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U.S. is ‘not going anywhere,’ as China and Saudi bolster ties

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US President Joe Biden being welcomed by Saudi Arabian Crown Prince Mohammed bin Salman at Alsalam Royal Palace in Jeddah, Saudi Arabia on July 15, 2022.

Anadolu Agency | Anadolu Agency | Getty Images

U.S. President Joe Biden’s administration on Friday disputed claims that a forthcoming visit by Chinese President Xi Jinping to Saudi Arabia signals America’s waning influence within the Middle East, insisting that the U.S. is “not going anywhere.”

Tim Lenderking, U.S. special envoy for Yemen, said that diplomatic visits by other global powers were to be expected, but said that the U.S. had asserted its commitment to the region following a visit by Biden in July.

“The most important message that the president delivered to the region is that the USA will not be going anywhere,” Lenderking told CNBC’s Hadley Gamble.

Reports emerged Thursday that Xi is to reach in Saudi Arabia next week for a gathering with Crown Prince Mohammed bin Salman — the Chinese premier’s first official foreign visit since 2020 — as Beijing and Riyadh seek to consolidate ties. China’s Foreign Ministry on Thursday neither confirmed nor denied the reports.

Saudi Arabia’s Foreign Ministry and China’s Foreign Ministry weren’t immediately available to comment when contacted by CNBC on Friday.

That Xi is anticipated to be met with all of the pomp and fanfare afforded to former U.S. President Donald Trump during his 2017 visit does little to enhance the optics of Biden’s visit, which was a low-key affair that critics say achieved little amid strained personal ties between the 2 leaders. Nonetheless, Lenderking insisted that the U.S. retains a “vital” presence.

“The USA is an important partner to not only Saudi Arabia but each of the countries within the region,” he said.

“America might be counted on to stay within the neighborhood as a support for the countries and their security. That’s an American priority,” he added.

Yemen conflict

Inside that, Yemen — which has been devastated by a civil war since 2014 — is a key U.S. focus, Lenderking said, whom Biden appointed as special envoy to the country last yr.

Lenderking said that making progress toward resolving the conflict had been a significant accomplishment for Biden during his visit last month. That included convincing Saudi Arabia to extend and strengthen a U.N.-mediated truce and interesting in talks to finish the war.

In consequence, the conflict is now halfway toward a resolution, Lenderking said.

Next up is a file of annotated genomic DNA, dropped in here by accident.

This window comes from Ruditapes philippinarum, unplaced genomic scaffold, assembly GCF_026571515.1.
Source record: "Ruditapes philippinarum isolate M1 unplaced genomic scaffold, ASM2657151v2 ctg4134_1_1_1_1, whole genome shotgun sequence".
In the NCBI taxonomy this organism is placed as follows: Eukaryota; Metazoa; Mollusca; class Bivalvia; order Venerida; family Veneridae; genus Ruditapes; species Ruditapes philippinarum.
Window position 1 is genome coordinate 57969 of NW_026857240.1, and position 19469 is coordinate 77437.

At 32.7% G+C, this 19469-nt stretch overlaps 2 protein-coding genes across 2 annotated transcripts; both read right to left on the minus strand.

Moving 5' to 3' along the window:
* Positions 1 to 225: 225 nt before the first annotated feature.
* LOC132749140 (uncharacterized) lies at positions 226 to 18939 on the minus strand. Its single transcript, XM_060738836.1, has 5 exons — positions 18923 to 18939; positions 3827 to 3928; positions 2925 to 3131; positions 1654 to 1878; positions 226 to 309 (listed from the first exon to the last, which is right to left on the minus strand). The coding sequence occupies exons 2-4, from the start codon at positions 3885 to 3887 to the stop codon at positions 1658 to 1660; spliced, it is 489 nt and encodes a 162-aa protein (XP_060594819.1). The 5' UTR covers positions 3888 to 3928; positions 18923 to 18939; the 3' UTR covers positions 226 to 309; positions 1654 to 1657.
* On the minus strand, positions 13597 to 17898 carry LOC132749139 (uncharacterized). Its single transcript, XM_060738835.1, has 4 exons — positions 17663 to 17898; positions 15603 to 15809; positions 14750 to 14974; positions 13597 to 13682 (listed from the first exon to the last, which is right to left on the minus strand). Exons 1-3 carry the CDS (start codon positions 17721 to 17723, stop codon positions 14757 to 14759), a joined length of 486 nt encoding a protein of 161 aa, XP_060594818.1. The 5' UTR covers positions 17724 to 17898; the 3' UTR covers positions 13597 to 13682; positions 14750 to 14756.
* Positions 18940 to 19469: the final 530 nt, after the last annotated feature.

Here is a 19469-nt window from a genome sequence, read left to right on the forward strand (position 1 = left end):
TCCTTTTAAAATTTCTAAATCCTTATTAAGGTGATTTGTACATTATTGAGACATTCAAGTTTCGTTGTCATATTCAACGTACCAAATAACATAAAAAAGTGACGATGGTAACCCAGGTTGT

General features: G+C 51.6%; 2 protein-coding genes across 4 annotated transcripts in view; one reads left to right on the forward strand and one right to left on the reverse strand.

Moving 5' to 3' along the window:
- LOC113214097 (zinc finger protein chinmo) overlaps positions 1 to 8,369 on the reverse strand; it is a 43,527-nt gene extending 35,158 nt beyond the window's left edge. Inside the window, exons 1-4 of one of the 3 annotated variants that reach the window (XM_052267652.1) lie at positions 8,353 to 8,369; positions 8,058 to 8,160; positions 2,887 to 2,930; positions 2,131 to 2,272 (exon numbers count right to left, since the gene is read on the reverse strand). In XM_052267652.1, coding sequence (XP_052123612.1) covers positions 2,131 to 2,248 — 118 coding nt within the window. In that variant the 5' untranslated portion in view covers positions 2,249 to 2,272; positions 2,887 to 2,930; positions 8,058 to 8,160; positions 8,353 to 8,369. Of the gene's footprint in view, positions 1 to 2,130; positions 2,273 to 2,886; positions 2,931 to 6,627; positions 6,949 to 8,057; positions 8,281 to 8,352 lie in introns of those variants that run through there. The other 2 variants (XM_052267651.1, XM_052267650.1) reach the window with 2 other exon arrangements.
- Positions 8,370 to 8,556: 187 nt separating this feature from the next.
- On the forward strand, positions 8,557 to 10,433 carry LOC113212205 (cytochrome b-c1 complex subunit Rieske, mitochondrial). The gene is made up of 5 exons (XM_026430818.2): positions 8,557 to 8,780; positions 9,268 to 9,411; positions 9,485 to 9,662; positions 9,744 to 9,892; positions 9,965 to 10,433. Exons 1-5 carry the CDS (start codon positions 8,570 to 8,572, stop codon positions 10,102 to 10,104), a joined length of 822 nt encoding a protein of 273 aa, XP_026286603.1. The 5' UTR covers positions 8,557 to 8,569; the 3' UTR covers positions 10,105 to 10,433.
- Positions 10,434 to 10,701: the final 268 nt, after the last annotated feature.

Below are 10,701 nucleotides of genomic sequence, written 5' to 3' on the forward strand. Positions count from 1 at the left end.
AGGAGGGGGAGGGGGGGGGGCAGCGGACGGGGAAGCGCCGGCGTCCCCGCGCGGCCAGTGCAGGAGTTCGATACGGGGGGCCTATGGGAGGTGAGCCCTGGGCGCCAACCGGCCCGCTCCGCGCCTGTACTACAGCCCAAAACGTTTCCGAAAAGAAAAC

Yemen has been battling civil war between the Yemeni government and the Houthi armed movement since 2014.

Anadolu Agency | Anadolu Agency | Getty Images

“I feel we’re higher than 50%; I would not have said that six months ago,” he said. “We have got a moment to vary the course of the conflict. That is the time to do it.”

He added that Yemen is a crisis by which otherwise adversarial relationships might be ignored, and welcomed collaboration with China and Russia in that area.

China wants “to see progress in Yemen during their presidency on the Security Council,” Lenderking said, referring to Beijing’s current role as head of the United Nations Security Council.

“I feel that is a vital element where we are able to find commonality between us – China, Russia, the USA – working together on a political solution to the Yemen conflict,” he added.

Rising nuclear risks within the region

Lenderking also noted that Iran, with whom the U.S. shares a protracted history of fractured relations, could play a constructive role in resolving the conflict in Yemen. Nonetheless, he said that that was not a prerequisite for a resolution.

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It comes against the backdrop of continued talks between the united statesand Iran to revive a 2015 nuclear deal.

Asked whether he believed it was possible to see nuclear weapons in countries corresponding to Iran and potentially other countries within the region, Lenderking replied: “I feel that might be unlucky. I hope that is not the case.”

Clarification: This text has been updated to make clear that Lenderking was asked whether he believed it was possible to see nuclear weapons in countries including Iran.

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